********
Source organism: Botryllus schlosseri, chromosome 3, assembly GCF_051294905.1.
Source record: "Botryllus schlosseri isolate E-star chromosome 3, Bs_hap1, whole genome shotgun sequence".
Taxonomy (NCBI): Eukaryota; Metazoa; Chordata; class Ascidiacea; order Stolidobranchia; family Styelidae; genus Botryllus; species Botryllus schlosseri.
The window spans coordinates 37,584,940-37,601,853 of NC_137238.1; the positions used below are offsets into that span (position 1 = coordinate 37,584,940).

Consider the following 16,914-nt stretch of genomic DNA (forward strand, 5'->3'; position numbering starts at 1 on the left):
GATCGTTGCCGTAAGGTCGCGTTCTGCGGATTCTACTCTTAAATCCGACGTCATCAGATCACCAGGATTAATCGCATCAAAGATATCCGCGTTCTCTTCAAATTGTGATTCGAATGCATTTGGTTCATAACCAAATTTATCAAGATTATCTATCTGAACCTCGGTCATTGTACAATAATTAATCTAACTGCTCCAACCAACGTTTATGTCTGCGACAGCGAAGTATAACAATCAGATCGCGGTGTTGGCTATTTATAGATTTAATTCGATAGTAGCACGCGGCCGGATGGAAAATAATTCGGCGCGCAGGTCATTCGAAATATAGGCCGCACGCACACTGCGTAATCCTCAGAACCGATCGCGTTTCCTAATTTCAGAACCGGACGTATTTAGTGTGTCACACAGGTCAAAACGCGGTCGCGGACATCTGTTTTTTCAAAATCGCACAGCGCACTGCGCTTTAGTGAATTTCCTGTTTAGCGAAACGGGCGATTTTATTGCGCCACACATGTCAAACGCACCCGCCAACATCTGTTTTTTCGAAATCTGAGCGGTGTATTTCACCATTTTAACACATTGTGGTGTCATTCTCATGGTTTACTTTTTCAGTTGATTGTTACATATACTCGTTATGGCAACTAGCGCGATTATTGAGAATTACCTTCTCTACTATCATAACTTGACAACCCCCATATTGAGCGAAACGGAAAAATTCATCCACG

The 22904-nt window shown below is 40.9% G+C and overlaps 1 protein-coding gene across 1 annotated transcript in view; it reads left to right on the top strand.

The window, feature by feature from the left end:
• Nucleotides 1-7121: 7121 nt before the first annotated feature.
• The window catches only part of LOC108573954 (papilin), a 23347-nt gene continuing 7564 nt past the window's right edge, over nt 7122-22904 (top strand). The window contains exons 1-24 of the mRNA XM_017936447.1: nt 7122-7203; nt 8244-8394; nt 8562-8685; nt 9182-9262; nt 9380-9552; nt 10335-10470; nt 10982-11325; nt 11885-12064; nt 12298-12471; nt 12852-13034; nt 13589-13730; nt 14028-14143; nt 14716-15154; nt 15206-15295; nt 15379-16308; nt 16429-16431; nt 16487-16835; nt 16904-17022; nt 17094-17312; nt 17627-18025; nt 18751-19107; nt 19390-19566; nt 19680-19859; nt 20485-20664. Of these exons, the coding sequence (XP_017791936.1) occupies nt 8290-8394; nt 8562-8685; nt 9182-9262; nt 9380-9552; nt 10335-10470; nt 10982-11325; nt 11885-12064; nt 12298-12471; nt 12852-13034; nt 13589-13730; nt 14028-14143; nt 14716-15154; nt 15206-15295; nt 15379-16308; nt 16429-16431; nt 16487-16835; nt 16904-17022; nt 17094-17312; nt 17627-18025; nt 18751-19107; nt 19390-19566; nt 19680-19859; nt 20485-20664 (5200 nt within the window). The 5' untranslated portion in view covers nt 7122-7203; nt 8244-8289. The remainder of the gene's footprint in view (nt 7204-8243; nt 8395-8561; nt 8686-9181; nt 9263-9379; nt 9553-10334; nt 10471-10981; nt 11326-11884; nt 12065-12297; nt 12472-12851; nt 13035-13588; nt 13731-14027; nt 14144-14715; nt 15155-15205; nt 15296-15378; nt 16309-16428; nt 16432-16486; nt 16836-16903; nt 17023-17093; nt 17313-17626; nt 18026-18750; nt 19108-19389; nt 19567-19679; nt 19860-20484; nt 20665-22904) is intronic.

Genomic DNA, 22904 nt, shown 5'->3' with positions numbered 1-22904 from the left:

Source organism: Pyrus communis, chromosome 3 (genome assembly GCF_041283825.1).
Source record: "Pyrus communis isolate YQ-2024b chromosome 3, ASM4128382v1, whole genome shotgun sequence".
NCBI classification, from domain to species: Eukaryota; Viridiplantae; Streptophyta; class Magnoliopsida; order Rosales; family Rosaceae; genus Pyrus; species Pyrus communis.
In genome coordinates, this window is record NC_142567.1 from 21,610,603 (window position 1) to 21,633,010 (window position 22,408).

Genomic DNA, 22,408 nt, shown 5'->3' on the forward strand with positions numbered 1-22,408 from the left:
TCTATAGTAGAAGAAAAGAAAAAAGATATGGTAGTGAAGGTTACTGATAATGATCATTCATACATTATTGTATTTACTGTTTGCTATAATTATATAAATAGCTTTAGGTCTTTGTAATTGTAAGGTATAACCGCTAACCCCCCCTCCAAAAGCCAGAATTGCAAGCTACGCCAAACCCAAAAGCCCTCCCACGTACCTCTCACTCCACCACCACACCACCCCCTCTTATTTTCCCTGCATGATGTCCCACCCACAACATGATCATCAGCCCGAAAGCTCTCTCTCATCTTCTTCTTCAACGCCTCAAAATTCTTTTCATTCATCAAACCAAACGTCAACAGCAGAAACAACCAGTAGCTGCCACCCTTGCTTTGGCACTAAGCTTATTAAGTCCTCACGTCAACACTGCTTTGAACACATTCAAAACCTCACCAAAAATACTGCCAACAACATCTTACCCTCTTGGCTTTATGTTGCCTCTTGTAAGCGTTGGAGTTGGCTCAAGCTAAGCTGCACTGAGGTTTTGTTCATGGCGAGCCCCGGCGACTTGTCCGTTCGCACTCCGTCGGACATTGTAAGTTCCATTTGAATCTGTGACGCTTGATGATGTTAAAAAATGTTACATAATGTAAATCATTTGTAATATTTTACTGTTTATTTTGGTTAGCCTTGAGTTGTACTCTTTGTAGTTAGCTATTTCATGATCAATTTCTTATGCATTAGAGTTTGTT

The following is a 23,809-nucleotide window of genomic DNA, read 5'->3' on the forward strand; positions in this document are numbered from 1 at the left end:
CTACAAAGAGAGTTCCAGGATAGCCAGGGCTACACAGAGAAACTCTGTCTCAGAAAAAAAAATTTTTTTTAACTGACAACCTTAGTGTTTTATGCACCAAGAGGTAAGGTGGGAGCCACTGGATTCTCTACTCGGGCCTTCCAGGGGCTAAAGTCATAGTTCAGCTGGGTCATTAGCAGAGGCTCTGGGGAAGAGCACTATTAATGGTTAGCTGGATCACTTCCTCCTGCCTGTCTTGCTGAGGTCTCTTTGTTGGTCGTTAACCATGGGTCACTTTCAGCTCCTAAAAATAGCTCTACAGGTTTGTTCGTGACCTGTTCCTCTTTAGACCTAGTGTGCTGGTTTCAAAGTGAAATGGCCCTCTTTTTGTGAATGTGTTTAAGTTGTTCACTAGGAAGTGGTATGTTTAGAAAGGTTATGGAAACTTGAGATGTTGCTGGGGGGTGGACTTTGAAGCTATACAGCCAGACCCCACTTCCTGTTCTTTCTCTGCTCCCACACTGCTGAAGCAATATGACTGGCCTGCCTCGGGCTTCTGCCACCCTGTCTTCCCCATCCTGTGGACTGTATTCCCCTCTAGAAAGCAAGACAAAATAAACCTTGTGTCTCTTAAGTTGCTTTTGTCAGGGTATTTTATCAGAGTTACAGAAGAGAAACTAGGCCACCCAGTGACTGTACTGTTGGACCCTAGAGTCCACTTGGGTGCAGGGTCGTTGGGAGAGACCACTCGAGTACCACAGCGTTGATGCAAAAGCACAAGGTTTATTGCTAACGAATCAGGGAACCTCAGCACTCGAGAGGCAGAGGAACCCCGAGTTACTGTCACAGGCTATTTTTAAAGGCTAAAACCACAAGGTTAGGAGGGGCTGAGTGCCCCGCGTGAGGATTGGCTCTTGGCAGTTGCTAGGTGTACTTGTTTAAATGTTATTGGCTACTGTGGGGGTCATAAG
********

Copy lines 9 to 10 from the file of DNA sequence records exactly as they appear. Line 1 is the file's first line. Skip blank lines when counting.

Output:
• Nucleotides 1-7121: 7121 nt before the first annotated feature.
• The window catches only part of LOC108573954 (papilin), a 23347-nt gene continuing 7564 nt past the window's right edge, over nt 7122-22904 (top strand). The window contains exons 1-24 of the mRNA XM_017936447.1: nt 7122-7203; nt 8244-8394; nt 8562-8685; nt 9182-9262; nt 9380-9552; nt 10335-10470; nt 10982-11325; nt 11885-12064; nt 12298-12471; nt 12852-13034; nt 13589-13730; nt 14028-14143; nt 14716-15154; nt 15206-15295; nt 15379-16308; nt 16429-16431; nt 16487-16835; nt 16904-17022; nt 17094-17312; nt 17627-18025; nt 18751-19107; nt 19390-19566; nt 19680-19859; nt 20485-20664. Of these exons, the coding sequence (XP_017791936.1) occupies nt 8290-8394; nt 8562-8685; nt 9182-9262; nt 9380-9552; nt 10335-10470; nt 10982-11325; nt 11885-12064; nt 12298-12471; nt 12852-13034; nt 13589-13730; nt 14028-14143; nt 14716-15154; nt 15206-15295; nt 15379-16308; nt 16429-16431; nt 16487-16835; nt 16904-17022; nt 17094-17312; nt 17627-18025; nt 18751-19107; nt 19390-19566; nt 19680-19859; nt 20485-20664 (5200 nt within the window). The 5' untranslated portion in view covers nt 7122-7203; nt 8244-8289. The remainder of the gene's footprint in view (nt 7204-8243; nt 8395-8561; nt 8686-9181; nt 9263-9379; nt 9553-10334; nt 10471-10981; nt 11326-11884; nt 12065-12297; nt 12472-12851; nt 13035-13588; nt 13731-14027; nt 14144-14715; nt 15155-15205; nt 15296-15378; nt 16309-16428; nt 16432-16486; nt 16836-16903; nt 17023-17093; nt 17313-17626; nt 18026-18750; nt 19108-19389; nt 19567-19679; nt 19860-20484; nt 20665-22904) is intronic.